Homage to Patti Lynn Gregory

I spoke with my friend Patti before I left for Haiti. She and I usually communicate by email and catch up in person when I’m in New York, but I decided to touch base with her before returning to Haiti so I called her from the airport before I left. We had a wonderful conversation. She told me about her upcoming trip to London and we made plans to meet in New York. She was worried about me returning to Haiti, when it turns out I should have been worried about her. Patti had a terrible accident and passed away on March 18. The Daily News falsely reported her death a suicide. Sure, Patti had dark thoughts from time to time. I do too, but the irresponsibility of saying she killed herself when the police ruled her death an accident is journalism at its worst.

Eight years ago, Patti lost the use of her legs, but she got around more than most people. I never thought of her as handicapped. She seemed to take all hardship in stride. She relished life. We met after she read an article about my work. She came to buy a piece for Danny. She became one of my favorite critics, often seeing things in my work I hadn’t thought of.

My work in Haiti resonated with Patti. She and her husband Danny sent funds to support my work here before I sought them. When I told her how I gave a Haitian driver for the military $20 so he could get a charger for his cell phone (his was lost under his collapsed home) and then e-mailed his family in the States to explain why they hadn’t heard from him, how I heard back from them within minutes with thanks for word of him, she asked me to give him an additional $20. Patti understood the value of the kindness of strangers.

Patti would take me for extravagant lunches when we met over the years. Although I usually don’t drink during the day, I could never turn her down when she asked me with sparkling eyes if I wanted another one. Our lunches were always a special occasion. We would talk about topics from A to Z . Returning to New York City without connecting with Patti again will be a great loss in my life..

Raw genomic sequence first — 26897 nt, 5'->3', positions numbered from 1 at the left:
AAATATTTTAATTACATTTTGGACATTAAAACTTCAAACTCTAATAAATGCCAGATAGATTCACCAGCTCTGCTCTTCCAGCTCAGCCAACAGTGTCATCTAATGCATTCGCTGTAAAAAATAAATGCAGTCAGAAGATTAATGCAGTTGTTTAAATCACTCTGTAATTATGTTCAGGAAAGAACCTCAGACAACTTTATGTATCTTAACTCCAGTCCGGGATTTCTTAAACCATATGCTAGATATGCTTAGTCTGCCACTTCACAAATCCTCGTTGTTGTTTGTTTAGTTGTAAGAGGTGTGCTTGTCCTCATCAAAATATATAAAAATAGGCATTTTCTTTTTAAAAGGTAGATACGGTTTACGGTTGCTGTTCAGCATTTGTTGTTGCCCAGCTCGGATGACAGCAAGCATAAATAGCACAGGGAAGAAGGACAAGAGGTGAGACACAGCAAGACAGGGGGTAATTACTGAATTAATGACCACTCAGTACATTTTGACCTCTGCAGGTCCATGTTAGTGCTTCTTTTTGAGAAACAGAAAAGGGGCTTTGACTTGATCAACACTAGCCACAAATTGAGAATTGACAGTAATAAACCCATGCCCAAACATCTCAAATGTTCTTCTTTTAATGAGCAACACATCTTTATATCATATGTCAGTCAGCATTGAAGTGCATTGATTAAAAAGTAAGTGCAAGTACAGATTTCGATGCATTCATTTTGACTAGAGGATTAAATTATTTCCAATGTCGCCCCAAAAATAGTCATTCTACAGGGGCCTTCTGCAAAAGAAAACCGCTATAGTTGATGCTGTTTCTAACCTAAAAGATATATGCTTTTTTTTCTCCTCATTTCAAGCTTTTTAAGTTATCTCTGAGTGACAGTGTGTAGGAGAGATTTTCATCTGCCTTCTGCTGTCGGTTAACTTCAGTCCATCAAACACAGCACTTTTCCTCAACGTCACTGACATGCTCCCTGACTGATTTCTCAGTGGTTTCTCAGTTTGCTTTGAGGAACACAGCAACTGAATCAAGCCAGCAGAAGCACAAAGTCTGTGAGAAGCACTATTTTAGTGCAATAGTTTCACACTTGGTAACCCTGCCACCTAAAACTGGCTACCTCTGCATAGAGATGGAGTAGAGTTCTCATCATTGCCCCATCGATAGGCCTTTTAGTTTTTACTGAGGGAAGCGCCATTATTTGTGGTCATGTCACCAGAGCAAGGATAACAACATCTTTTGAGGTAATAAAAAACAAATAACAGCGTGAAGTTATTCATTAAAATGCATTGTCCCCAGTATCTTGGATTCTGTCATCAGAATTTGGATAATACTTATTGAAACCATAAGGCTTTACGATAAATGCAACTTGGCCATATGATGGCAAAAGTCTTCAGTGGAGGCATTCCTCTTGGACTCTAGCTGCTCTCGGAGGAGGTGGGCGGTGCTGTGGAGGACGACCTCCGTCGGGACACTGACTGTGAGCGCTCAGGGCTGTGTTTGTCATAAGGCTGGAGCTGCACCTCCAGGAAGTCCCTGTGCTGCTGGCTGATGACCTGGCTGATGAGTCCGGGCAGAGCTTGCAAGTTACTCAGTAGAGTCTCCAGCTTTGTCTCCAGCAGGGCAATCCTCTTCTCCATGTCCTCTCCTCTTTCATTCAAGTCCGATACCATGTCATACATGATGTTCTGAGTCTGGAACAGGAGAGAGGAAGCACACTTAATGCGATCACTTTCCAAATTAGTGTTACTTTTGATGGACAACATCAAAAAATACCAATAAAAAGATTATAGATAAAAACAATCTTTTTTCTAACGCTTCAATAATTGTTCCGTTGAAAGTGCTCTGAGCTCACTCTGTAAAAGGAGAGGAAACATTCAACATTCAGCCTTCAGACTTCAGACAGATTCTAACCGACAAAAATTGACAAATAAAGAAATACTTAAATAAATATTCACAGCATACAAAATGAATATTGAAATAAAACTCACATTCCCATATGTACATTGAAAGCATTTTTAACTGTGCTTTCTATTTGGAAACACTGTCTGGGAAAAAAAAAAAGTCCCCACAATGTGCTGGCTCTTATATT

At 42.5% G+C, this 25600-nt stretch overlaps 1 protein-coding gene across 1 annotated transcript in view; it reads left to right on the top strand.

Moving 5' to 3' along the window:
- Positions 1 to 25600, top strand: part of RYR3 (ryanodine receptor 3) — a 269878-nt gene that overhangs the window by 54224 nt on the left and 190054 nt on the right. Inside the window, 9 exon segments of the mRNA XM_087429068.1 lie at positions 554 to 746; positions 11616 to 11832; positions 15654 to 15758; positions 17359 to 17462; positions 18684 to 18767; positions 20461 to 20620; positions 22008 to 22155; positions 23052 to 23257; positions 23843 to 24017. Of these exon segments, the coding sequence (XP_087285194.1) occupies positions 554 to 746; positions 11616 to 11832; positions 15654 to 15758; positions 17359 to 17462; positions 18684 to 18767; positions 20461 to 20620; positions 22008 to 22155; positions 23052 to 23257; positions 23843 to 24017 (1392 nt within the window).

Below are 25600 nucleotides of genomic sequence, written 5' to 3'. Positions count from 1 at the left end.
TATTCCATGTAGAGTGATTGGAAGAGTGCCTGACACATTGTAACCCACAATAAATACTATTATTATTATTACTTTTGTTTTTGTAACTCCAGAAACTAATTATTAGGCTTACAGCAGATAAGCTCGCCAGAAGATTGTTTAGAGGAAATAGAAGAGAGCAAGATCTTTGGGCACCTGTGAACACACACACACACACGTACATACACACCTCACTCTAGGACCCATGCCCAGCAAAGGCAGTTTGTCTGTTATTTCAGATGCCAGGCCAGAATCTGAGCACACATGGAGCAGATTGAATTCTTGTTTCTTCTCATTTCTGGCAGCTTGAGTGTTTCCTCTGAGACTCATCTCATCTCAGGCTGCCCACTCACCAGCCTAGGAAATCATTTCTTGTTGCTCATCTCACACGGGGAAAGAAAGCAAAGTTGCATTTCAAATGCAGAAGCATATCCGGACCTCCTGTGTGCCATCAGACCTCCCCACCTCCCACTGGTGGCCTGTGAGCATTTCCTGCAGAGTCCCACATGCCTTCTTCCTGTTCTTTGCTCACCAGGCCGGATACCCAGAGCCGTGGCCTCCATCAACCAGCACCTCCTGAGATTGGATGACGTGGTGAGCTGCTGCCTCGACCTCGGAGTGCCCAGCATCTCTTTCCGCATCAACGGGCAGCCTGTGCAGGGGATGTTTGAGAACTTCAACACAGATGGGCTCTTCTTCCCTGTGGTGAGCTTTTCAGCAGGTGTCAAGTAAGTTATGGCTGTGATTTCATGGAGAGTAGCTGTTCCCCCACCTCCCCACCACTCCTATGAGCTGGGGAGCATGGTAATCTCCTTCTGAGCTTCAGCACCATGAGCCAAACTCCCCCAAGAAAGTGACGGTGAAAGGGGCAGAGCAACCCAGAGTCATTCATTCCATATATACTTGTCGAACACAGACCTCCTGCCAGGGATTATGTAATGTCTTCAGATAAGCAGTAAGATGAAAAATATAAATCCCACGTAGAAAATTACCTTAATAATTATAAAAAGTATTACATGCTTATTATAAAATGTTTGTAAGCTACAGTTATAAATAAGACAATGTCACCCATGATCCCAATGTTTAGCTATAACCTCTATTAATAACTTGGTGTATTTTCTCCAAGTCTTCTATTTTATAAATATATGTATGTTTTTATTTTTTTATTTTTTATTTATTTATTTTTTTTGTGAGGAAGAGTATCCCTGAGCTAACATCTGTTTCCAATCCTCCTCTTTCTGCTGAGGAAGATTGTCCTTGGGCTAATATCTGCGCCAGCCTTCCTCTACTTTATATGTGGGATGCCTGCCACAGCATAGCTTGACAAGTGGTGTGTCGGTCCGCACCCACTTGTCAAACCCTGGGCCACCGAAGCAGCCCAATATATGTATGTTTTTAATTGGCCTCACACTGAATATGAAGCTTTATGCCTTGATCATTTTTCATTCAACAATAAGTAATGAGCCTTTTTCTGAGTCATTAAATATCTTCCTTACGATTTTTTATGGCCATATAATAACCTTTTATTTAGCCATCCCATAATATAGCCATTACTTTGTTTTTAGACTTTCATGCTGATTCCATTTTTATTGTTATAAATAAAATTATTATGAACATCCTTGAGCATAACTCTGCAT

In the next days, I’m off to Jacmel, where I will try to locate the friends of my friend Flo. Here is an email Patti wrote to me after reading my Homage to Flo McGarrell who died on Jan. 12, a victim of the Haitian earthquake:

Hi Julie,

It’s a very sad story. I salute him for living the way he wanted to, and that was surely very attractive to a lot of people. It’s all just such a loss of life and the after lives even for the survivors is sure to be very difficult. The amount of struggle and competition for such basic human essentials is completely ungodly and cruel. I dislike knowing about such things only through the media. It just doesn’t seem real and therefore it is difficult to feel what I feel to be real reactions to exactly what it may be like.

I feel like a little chicken hiding over here all safe and comfortable. Not that I would ever want to actually experience such atrocities even in any lesser form, but I think it is part of my love and respect for you, that you have been and do go so close. I think in another life I would definitely like to at least try to make that effort to know some things better, first hand. I cannot imagine what it could be like for Flo’s mom, having his body returned and going through such a process has got to be completely emotionally devastating. All I keep thinking is that he must have been a very powerful life force and surely not extinguished quite so easily as his body could be. He must be reconfiguring into some form and still burning brightly. He doesn’t seem to have been the type to be easily contained for long. I’d love to see you do a book about him.
Let me know when you are here or on the way. All the best to You, your mom, your dad,
Images from the National Cemetery in Port-au-Prince, Haiti

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